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Howarth (AMR): “Five Years Gives You Really Strong Building Blocks”

AMR’s Paul Howarth on five-year WEC commitment…

Photo: Aston Martin Racing

Photo: Aston Martin Racing

Aston Martin Racing team principal Paul Howarth believes the manufacturer’s new five-year commitment to the FIA World Endurance Championship will bring added stability as it looks for continued success in the GTE ranks.

The British manufacturer, which claimed the GTE drivers and teams title last year with Danes Nicki Thiim and Marco Sorensen, has confirmed a continued factory presence through at least the end of 2021.

That continuity, according to Howarth, provides strong building blocks within the organization.

“It’s a massive gain in mindset,” he told Sportscar365. “It means there is in no doubt, in any area of the team, whether it’s keeping the best engineers, the best drivers, attracting the best partners…

“You’ve got to have longevity in a motorsport program and the team and the team has to be as consistent as possible. If you have any variable in a team, we try to keep that to a minimum.

“For us in our team, it’s superb. It shows that we’re truly ambitious in this championship and in motorsport. That’s why we’re here, to race, and we’re here to carry history on.”

AMR returns with a largely unchanged three-car effort this year, despite the Young Driver backing not continuing for Sorensen and Thiim, who are now joined by Richie Stanaway in the No. 95 Aston Martin Vantage GTE.

Dunlop development driver Daniel Serra, meanwhile, has been added to the No. 97 lineup alongside Darren Turner and Jonny Adam for the first three races, alongside the unchanged GTE-Am squad of Paul Dalla Lana, Pedro Lamy and Mathias Lauda.

With post-Le Mans drivers changes not yet ruled out, Howarth believes the target will be on their backs, after having set the benchmark in GTE-Pro last year.

“The championship is going to be about execution and that’s where the pressure comes,” he said.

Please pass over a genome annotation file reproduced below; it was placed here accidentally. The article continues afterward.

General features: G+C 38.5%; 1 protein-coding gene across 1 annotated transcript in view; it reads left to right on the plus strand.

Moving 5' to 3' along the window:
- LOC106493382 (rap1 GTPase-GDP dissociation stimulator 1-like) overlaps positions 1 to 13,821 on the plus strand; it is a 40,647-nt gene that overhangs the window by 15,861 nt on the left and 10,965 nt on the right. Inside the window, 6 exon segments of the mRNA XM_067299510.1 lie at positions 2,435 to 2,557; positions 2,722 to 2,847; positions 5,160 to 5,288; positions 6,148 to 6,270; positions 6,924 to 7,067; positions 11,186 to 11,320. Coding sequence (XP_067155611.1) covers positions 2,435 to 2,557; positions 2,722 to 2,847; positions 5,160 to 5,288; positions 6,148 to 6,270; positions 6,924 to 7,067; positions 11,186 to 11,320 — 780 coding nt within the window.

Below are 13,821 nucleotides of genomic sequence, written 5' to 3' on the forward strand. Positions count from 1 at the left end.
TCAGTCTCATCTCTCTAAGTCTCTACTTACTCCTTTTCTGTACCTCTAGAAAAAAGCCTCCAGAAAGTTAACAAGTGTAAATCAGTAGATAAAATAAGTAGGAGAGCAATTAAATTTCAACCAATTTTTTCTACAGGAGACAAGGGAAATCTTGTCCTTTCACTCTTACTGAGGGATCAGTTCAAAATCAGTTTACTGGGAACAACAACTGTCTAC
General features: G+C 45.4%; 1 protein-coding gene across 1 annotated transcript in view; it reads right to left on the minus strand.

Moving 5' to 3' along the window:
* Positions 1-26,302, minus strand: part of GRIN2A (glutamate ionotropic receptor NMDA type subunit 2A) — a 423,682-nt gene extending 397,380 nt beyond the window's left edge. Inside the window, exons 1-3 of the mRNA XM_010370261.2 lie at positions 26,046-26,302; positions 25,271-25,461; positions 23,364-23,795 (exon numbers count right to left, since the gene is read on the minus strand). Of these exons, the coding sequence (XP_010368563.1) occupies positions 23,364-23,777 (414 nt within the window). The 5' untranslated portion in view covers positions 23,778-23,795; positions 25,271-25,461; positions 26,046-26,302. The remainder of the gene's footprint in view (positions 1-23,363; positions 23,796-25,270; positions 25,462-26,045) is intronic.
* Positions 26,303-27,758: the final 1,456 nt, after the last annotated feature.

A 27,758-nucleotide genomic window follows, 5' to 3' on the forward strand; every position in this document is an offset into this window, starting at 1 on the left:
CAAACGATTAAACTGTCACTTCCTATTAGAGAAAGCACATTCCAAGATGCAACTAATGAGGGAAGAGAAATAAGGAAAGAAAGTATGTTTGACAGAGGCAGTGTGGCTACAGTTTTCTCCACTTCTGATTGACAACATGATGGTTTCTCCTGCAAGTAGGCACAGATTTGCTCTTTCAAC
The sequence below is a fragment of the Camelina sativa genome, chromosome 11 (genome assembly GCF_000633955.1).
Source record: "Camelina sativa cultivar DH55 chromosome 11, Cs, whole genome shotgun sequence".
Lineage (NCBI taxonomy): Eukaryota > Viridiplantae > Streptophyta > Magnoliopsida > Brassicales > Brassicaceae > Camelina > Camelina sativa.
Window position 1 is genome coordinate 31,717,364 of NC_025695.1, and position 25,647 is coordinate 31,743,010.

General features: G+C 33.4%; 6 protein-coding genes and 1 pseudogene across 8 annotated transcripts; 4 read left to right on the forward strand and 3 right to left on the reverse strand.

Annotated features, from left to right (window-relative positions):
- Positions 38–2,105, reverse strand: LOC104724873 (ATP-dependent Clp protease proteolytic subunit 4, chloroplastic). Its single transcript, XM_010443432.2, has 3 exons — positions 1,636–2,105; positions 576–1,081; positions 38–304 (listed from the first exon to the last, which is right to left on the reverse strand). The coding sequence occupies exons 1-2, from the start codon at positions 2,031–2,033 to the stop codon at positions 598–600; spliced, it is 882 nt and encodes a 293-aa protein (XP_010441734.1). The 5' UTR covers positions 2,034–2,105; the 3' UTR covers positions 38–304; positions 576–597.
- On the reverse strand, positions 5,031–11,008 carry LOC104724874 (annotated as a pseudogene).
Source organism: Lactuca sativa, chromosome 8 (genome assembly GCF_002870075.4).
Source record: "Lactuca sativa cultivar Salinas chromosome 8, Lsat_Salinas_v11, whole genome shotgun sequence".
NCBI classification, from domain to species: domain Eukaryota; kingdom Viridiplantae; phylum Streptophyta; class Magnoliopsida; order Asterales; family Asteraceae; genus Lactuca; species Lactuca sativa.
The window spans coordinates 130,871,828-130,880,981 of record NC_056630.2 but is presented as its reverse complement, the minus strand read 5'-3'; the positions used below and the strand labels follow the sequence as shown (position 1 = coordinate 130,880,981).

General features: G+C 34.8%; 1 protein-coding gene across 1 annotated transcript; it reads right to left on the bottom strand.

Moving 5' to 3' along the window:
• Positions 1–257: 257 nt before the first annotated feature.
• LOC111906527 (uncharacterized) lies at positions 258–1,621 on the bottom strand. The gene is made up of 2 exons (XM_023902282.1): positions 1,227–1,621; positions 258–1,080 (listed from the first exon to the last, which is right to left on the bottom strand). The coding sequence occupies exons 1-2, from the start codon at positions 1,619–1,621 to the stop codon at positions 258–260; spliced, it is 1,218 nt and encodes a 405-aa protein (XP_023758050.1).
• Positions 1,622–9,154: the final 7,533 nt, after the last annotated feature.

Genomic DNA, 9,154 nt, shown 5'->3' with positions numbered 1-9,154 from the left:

“We do not underestimate the other teams. We’re in the middle of a new car development, a transition period and trying to repeat championships.

“But I do not underestimate how hard it’s going to be to beat Porsche, Ferrari and Ford.

“When someone wins something, you look at how they won it and you take some of the big parts. They’ll have looked what we did, we’ve looked at what they did and have identified the weaknesses.

“You must have consistency and reliability and you must execute to the best level. Track errors, not managing our strategy to the highest level, not having complete reliability in the season… that’s always going to play out.

“Lots of things happened on the track last year when you look back and go… If you sit and watch every race and draw a picture, that’s what we’re doing.”

With additional GTE manufacturers in the pipeline, including the arrival of BMW next year and a new Aston Martin model rumored to debut by as early as 2018, Howarth said nobody is standing still.

“As more manufacturers come in, the barriers get lifted and lifted,” he said. “We have to think what’s the next thing to allow us to execute our best strategy

“Five years gives you really strong building blocks to get one of the most effective teams in the championship.”

John Dagys is the founder and Editor-in-Chief of Sportscar365 as well as the recently launched e-racing365 Web site for electric racing. Dagys spent eight years as a motorsports correspondent for FOXSports.com/SPEED Channel, and contributes to other publications worldwide. Contact John

1 Comment

1 Comment

  1. James

    April 12, 2017 at 12:14 pm

    Strange I have not seen a single article or interview about the real winner, the manufacturers champions , Ferrari on this website. Wonder why?

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